Wed | Dec 7, 2016

What price information?

Published:Tuesday | August 5, 2014 | 12:00 AM
Gordon Robinson

Gordon Robinson

Canada's largest circulation national newspaper is The Globe and Mail. It's based in Toronto and printed in six Canadian cities. With a weekly readership of approximately one million, it's widely regarded as Canada's newspaper of record.

Canadian journalist, technology and media expert, Jesse Brown, whose popular Canadaland podcast features interviews with the best and brightest, is renowned for his biting critique of mainstream media. On June 10, he published a leaked memo prepared by The Globe and Mail management, vetted by Editor-in-Chief David Walmsley, and sent to "members of the Local 87-M bargaining unit at the Globe & Mail". It's reproduced below in full.

"I'm writing to clarify the Employer's latest position with regard to their view on bargaining unit employees engaging in Advertiser-sponsored work.

First, the Employer has stated that protecting The Globe's brand - its integrity and the integrity of its employees - is the Employer's primary interest.

As this can be a complicated subject, I'll start by defining the different types of work associated with advertisers:

1. Custom Content: This is work that advertisers sponsor but do not direct or approve. Reporters and Editors already work on Custom Content work. Ex. Canada's Top 100 Employers in the ROB

2. Branded Content: Print and digital content that is approved by the advertiser but is not about the advertiser. Ex. Native Advertising and Dogs Annual Magazine

3. Advertorial: This is work that is always approved by the advertiser and is always about the advertiser.

The Employer proposes the following for bargaining unit production and content creators:

Production Employees - Production Employees will be responsible for editing and posting all of this work so long as the employee finds that there is not a direct conflict of interest apparent in them doing the work. Specifically, a copy editor will not be asked to edit a piece that would create a conflict of interest to their current work. For example, an investment editor would not be asked to edit a piece on the Bank of Montreal.

Content Creators - Content Creators will be asked to engage in Custom Content work (as per current practice). Content Creators will not be asked to engage in Advertorial work. Content Creators may be asked to work on Branded Content, so long as that work does not pose a conflict of interest. The following test will be applied to determine if a conflict of interest exists for a Content Creator:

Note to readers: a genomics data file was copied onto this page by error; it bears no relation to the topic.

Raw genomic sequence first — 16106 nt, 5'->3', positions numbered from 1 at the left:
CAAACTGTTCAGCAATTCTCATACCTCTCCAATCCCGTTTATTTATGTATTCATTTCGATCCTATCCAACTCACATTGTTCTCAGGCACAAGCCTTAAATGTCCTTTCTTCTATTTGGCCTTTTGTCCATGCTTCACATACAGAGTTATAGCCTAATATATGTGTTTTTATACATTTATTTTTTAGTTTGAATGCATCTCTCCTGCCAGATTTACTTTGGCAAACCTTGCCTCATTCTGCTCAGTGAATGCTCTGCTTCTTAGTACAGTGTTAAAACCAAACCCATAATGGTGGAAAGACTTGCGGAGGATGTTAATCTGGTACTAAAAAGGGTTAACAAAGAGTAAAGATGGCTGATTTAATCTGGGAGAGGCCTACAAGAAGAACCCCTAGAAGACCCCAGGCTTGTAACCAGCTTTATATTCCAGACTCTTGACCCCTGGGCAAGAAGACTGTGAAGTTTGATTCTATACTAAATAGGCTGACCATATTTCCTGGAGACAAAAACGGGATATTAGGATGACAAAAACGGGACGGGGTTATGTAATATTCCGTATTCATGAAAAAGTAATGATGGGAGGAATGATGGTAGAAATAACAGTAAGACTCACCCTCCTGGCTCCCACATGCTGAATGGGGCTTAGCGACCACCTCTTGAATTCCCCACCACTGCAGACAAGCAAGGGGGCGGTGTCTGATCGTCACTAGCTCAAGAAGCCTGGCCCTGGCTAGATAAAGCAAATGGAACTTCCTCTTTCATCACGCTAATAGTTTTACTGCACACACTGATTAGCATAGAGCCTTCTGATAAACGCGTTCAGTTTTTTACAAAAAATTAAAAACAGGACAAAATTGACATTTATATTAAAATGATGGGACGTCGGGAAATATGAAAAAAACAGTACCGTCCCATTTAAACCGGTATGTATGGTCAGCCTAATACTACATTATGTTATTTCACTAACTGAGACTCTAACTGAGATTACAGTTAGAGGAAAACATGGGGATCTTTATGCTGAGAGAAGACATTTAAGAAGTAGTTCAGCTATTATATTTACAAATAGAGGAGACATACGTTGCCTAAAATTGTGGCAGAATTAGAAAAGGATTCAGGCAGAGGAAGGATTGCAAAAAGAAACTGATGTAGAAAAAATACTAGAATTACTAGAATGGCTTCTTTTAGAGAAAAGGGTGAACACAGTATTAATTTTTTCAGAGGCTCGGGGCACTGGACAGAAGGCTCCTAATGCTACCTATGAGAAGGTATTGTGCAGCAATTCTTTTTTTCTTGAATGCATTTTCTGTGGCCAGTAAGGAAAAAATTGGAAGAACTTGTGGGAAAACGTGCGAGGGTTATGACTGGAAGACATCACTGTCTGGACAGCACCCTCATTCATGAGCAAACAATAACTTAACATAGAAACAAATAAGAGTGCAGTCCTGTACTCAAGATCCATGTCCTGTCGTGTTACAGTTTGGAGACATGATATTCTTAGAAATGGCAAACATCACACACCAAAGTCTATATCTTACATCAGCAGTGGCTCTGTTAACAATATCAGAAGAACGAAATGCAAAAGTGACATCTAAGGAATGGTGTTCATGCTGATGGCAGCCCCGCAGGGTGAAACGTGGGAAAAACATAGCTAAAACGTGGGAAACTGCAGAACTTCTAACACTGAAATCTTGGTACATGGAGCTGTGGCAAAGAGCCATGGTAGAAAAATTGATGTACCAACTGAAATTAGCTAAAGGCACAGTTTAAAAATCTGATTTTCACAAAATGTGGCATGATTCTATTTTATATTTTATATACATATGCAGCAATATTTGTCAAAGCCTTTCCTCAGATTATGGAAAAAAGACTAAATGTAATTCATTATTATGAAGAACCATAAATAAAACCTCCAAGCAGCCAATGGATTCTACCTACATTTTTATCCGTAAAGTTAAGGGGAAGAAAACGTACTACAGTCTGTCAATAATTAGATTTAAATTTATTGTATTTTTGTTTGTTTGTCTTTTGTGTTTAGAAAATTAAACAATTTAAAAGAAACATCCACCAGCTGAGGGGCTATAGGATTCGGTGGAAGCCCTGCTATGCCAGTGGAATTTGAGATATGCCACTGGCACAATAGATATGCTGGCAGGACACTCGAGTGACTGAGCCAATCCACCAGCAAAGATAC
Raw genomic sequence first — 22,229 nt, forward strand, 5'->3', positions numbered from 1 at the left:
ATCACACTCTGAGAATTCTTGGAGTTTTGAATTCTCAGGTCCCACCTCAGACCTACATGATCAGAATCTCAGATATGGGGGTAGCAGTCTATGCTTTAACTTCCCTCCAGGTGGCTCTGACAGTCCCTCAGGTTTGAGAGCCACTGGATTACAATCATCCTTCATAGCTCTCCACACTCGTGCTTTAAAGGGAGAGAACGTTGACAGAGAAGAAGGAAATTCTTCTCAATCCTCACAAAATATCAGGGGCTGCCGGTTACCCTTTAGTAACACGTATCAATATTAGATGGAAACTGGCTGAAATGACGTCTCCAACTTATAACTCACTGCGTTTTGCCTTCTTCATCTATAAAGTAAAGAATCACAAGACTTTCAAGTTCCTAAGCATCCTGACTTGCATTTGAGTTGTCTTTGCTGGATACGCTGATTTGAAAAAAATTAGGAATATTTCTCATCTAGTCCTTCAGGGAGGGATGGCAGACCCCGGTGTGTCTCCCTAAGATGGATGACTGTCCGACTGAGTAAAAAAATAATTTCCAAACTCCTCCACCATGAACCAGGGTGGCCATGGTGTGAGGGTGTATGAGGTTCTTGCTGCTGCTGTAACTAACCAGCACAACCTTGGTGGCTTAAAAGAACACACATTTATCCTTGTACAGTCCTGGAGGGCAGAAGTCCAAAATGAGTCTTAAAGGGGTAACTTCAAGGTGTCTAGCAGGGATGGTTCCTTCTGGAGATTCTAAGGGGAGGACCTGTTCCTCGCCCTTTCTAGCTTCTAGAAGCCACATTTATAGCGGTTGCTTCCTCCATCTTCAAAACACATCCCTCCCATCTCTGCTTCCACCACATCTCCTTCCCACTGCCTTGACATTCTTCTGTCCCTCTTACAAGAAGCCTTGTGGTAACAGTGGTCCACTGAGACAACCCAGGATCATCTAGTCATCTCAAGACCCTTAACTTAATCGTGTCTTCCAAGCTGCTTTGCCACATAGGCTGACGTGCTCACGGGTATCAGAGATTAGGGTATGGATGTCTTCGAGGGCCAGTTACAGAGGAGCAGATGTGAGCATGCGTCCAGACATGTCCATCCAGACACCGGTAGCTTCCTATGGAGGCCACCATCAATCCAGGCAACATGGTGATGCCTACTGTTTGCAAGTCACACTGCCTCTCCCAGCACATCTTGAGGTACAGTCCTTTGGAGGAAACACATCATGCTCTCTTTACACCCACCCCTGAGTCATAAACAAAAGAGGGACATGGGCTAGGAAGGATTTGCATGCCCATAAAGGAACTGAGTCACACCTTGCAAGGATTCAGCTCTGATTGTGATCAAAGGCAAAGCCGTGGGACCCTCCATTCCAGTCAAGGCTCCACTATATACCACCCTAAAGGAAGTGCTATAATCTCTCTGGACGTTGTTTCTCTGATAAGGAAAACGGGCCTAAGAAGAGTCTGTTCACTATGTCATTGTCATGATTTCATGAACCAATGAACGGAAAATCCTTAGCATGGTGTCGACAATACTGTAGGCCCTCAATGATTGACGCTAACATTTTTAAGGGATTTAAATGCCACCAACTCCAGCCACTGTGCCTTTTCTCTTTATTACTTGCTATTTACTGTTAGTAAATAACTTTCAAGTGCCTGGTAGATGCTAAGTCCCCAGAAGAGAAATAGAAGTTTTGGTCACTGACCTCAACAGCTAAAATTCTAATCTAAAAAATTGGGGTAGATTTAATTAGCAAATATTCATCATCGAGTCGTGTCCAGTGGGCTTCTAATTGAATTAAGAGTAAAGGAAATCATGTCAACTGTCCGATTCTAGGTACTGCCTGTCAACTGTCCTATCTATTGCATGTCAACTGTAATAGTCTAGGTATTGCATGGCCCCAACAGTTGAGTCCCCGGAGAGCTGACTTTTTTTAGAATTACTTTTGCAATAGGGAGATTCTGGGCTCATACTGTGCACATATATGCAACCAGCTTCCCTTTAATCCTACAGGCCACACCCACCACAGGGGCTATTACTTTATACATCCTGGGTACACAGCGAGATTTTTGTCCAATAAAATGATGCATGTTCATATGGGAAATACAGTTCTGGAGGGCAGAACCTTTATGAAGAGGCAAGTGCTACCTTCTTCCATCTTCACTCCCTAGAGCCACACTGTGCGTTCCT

Step 1: Does the assignment pose a conflict of interest to the Content Creator in regard to the beat that they are currently writing for? If yes, they will not be given the assignment. If no, the Content Creator is responsible for completing the assignment and moves to Step 2.

Step 2: After the advertiser has reviewed it, the Content Creator has a right to pull the assignment if they believe that a conflict of interest exists with regard to changes that the advertiser has made. If there is a conflict of interest, the assignment will be pulled. If not, the assignment will be printed/posted.

It is the Employer's position that the above test will protect the integrity of The Globe and its employees."

Branded content

So "branded content" is to be vetted by advertisers and presented to readers as if written by staff. The polite phrase for this is monetised integrity. Newspapers worldwide are strapped for cash. Does this justify this sort of blatant, vulgar payola?

Do we have similar problems in Jamaica? I don't know. What I do know is this. During April 2014, two weekly articles appeared in the Gleaner Company publication Track & Pools written by respected racing journalist Donovan 'Minister of Information' Wilson. These articles were critical of Caymanas Track Limited's operations, first from its Racing Office, then its Marketing Department. He paid for the insertions as advertisements. There were no legal repercussions.

Yet, on Week Three, when he submitted another article with the appropriate insertion fee, he was told by the Track & Pools 'publication director' that his articles would no longer be permitted. No reason was given.

He asked the publication director to put the banning (or should I say 'Baining') order in writing. His request was refused. So he complained in writing to the publication director. His letter was ignored. He wrote to The Gleaner's editor-in-chief. No reply yet.

Remember Goodman's Law? "Don't ask if it's about the money. It's always about the money." Such is the vile world we now inhabit. Everything has its price, and that price is falling every day.

Peace and love.

Gordon Robinson is an attorney-at-law. Email feedback to columns@gleanerjm.com.

EDITOR'S NOTE: Track & Pools is a horse-racing magazine published by Popular Printers Ltd, a subsidiary of The Gleaner Company. The magazine is the official programme for racing at Caymanas Track Ltd and in its production, there is collaboration between Popular Printers and Caymanas Track Ltd.

After Track & Pools discontinued the publication of ALL letters, regardless of content, attempts were made to circumvent that decision by the insertion of letters as paid advertisements. That, too, was discontinued, as all Track & Pools ads must promote bona fide products or services.